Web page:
"You ought to realize we are only women, not meant in nature to fight against men, and that we are ruled, by those who are stronger, to obedience in this and even more painful matters." In the opening of the play, Antigone and Ismene meet in the night. Antigone laments Creon's decree that whoever tries to bury Polyneices or mourn for him must be stoned to death. Although Ismene declares that the sisters lack any power in the situation, Antigone insists that she will bury Polyneices, and asks for Ismene's help. Ismene states that though she loves Polyneices, she must abide by the king's decree. Ismene, unlike Antigone, fears death. She believes that there is nothing that she can do. She reminds Antigone that they are on...
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...assistance, resolves to give their brother a proper burial. Ismene feared helping Antigone bury Polyneices but offers to die beside Antigone when Creon sends her to die. Antigone, however, refuses to allow her sister to be killed for something she did not have the courage to stand up for.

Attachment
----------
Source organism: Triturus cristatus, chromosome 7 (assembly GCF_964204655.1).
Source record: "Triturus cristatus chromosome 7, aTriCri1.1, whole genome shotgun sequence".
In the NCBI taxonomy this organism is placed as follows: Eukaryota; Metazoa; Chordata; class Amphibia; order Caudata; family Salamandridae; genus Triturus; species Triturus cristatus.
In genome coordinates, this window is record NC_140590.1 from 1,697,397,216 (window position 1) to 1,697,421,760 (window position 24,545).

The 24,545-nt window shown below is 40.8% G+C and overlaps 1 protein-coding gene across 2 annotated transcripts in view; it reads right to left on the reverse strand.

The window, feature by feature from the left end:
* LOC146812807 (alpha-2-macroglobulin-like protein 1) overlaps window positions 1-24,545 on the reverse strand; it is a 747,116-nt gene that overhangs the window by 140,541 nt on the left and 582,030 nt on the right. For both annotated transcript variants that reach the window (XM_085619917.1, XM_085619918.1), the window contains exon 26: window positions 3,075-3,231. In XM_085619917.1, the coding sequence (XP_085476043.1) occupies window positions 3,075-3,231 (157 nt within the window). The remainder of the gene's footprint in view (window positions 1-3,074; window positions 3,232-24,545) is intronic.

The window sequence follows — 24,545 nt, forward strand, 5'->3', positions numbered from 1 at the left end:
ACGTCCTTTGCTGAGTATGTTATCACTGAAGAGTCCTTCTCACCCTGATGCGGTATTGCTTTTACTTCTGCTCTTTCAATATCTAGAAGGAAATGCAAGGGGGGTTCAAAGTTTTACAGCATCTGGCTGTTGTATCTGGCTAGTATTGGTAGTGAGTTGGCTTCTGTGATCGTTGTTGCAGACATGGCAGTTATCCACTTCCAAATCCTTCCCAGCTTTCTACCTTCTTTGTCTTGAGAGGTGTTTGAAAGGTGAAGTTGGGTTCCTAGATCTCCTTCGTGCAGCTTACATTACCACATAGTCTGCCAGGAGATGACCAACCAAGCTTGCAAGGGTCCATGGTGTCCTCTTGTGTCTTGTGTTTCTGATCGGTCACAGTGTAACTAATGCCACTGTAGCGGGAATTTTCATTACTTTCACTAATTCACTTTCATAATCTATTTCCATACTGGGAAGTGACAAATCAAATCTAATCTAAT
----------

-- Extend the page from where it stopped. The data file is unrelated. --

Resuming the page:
The position of women is an important theme in this play. Gender has an impact on Antigone and her actions. Antigone does not stress her own gender openly, but Creon does, refusing to take back Antigone's punishment because she, a woman, has broken his law. One can view Antigone as being fed up with restrictions and obsessed with death and martyrdom. Clearly, she is motivated by love for her brother and by her strong belief that the divine law has been violated. However, becoming a martyr makes the consequences of her action an additional advantage, rather than an obstacle.
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